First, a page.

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Homage to the Body

If anything is sacred, the human body is sacred.  Walt Whitman

And your very flesh shall be a great poem.  Walt Whitman

The challenge is not be perfect.  It is to be whole.  Jane Fonda

I want God to play in my bloodstream the way sunlight amuses itself on the water.  Elizabeth Gilbert, Eat, Pray, Love

My father created a playpen, a glorious gigantic playpen that wrapped around the white pines and spruce trees and had a floor of pine needles and tree roots and was as big as the world to us, the two younger siblings.  My little brother was a baby the summer my parents built the cottage at Fish House Cove and I was three-and-a-half and it made sense to find a way to keep us from toddling down to the beach and into the sea that swept its shore.  But, we never felt penned in in our pen of pine needles and dirt.  Quite the opposite.  The beach rose up to meet us in our handmade sandbox.  And the ocean — we could fly over its horizon like the grandest of flying ships on our sturdy swing that hung from one of the trees.  And I knew that the sparkle on that blue summer sea and the silver shimmer of light on the needles of the pine and the rich smell of earth beneath our feet was sacred, that God lived in the trees and in the sea and in the firmly-packed rooted soil.  I knew it then, as a little girl, even before I had the words for it, and I knew, too, that I also was alive with God.  How could I not be filled with something so wonderful when I could feel it, the thrum of it, as I clutched hold of the thick rope and pushed off in a mighty thrust and pumped my little girl legs in and out and breathed in the smell of the sea and swung and swung and swung?  Yes, I knew it, at age three, knew it before I knew I knew it, that my body shimmered with that sea-sparkle too, that my body, like the sea and the trees and the earth and the sky, was also a sacred temple for the divine.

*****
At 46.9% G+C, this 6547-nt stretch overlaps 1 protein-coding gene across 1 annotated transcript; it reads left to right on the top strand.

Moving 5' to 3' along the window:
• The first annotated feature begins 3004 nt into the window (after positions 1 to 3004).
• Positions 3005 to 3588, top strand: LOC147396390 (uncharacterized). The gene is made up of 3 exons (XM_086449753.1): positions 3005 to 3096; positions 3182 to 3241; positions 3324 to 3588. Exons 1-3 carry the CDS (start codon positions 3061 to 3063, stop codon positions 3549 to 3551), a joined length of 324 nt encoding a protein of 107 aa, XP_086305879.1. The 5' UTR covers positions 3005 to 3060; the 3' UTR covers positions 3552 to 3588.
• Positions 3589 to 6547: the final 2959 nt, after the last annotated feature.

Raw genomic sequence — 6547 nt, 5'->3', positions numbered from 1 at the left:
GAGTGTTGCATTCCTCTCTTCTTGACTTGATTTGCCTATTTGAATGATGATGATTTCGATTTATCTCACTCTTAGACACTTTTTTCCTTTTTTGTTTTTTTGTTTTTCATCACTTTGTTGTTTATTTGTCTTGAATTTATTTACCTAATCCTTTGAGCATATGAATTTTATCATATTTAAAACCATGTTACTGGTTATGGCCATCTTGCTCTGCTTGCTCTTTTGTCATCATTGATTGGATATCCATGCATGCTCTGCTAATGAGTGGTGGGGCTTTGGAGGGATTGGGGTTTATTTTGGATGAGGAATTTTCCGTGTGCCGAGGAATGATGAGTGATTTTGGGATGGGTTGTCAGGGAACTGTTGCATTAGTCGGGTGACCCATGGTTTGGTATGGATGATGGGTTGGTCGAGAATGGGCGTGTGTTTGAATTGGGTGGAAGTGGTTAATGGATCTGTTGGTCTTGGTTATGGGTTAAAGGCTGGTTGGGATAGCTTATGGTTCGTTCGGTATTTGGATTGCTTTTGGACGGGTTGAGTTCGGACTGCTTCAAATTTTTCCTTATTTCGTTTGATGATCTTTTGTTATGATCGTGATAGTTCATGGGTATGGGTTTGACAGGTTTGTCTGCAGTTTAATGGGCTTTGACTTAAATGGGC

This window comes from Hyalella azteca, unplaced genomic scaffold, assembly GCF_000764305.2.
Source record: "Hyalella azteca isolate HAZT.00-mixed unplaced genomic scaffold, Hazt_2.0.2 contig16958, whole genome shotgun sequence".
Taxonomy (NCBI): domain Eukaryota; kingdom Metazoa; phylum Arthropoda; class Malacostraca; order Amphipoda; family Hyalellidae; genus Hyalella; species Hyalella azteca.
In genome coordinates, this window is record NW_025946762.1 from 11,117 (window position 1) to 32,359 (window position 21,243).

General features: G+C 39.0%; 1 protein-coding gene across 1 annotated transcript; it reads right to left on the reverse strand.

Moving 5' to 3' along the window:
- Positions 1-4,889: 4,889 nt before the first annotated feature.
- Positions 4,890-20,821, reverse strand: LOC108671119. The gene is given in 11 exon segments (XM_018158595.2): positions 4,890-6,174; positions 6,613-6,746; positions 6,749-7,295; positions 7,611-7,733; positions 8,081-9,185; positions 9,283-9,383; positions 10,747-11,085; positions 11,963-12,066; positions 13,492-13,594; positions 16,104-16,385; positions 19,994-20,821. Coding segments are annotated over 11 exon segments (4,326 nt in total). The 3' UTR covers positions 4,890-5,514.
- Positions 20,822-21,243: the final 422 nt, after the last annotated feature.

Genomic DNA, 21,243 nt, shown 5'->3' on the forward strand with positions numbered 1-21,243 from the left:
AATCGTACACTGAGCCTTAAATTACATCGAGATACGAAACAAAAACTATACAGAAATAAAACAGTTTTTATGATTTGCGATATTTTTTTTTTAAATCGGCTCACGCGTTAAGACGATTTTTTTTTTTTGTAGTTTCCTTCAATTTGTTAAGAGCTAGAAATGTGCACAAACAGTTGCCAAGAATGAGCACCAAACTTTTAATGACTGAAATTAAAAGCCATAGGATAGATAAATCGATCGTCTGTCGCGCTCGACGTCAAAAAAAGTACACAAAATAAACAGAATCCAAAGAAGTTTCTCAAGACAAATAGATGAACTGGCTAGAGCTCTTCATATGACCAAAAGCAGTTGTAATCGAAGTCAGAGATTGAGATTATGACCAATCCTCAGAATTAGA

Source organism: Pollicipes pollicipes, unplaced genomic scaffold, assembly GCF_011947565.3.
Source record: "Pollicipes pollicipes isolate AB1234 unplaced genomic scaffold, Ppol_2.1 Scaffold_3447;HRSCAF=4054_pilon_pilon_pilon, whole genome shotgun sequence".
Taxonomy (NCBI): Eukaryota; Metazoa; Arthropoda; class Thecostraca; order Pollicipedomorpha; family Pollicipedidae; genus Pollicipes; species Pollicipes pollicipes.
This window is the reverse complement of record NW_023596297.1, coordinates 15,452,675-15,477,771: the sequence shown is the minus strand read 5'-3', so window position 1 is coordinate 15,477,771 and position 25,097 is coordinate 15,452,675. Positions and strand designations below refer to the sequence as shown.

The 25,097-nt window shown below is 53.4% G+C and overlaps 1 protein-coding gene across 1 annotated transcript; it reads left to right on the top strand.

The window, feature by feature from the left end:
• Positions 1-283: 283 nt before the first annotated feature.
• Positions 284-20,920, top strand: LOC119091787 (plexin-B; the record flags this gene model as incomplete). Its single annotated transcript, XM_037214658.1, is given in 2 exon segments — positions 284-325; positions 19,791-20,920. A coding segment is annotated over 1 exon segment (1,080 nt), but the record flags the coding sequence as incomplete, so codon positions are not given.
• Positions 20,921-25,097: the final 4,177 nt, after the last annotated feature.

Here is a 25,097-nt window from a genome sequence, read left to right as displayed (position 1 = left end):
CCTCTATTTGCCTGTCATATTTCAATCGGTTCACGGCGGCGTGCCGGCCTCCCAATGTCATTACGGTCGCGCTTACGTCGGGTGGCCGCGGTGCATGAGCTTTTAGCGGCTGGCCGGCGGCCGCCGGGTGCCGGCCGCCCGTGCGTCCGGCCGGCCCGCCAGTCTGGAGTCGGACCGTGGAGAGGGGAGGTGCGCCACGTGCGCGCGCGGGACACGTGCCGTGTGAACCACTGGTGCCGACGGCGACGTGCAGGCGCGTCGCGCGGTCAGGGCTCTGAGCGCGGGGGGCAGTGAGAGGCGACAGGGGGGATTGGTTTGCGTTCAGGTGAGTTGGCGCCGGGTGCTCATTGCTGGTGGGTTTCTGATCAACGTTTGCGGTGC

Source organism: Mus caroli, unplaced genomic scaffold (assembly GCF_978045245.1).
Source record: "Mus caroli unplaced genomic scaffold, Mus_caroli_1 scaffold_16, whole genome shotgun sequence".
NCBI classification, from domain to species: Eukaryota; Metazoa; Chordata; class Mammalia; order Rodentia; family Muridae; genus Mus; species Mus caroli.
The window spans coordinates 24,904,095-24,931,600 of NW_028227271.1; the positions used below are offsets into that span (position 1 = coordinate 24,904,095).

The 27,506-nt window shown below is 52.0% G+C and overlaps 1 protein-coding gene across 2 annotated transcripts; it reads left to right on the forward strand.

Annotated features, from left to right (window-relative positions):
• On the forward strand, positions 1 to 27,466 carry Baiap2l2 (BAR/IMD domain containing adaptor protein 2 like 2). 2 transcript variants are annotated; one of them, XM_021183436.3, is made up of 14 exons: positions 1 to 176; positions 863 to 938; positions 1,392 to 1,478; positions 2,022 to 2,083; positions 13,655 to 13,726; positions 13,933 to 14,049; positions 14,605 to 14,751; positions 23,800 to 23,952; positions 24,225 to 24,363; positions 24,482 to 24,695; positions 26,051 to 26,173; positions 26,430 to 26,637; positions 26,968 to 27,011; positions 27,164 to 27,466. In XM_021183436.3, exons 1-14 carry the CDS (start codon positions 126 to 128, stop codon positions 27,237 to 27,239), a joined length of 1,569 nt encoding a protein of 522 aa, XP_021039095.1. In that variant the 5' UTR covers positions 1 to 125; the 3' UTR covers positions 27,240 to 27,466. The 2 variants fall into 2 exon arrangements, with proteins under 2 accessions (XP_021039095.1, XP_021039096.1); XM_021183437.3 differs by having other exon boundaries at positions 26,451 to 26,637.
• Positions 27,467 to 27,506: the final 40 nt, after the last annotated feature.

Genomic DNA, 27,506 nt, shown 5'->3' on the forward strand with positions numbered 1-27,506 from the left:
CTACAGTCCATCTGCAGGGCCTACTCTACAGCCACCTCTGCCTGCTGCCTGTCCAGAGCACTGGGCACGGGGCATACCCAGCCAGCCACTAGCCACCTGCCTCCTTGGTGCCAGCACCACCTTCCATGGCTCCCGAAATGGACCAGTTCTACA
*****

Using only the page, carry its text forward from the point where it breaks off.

And that little girl, the one who swung out over the horizon and climbed up to the crook in the sprawling pine and dug holes in the earth all the way to China, has stayed with me over the years, has reminded me that this body, my body, is humming,  drumming, thrumming with sea-sparkling glory glory hallelujah God-giving life.  And it is when I embrace her, this part of me, this tangled-haired pre-schooler with the knobby knees and the bountiful spirit, that I most remember that indeed this is a divine temple I’m inhabiting.  I feel it, the holiness of body, when i’m writing and the words are flowing and the energy behind the words is pushing them forward through this body home of mine and out onto the page.  I feel it when I stretch, a long full-bodied stretch in yoga, and then pause and allow the flood of energy to soak in deeper.  I feel it when I push off in great skating strides and ski on freshly-groomed trails through crisp cold winter woods.  I feel it when I float on my back in the ocean and the salt holds me up and the sky is wide and blue and the summer-warm day is stretched out before me.  I feel it when I hike up a dusty trail out west and the world smells of sage and sun, and those magnificent mountains beckon me toward them. I feel it when I snuggle close with a child and smell the goodness and a torrent of love pours through me.  I feel it often, and when I do, when I relax into it and allow the floodgates to open and the divine to enter, I see it, the way I saw it when I was a little girl, that the whole world, this world of matter, of bone and flesh and earth and sky, this whole world is lit up with the sacred and i am a part of its whirling dance.  It is a good feeling to remember that I am a part of it all.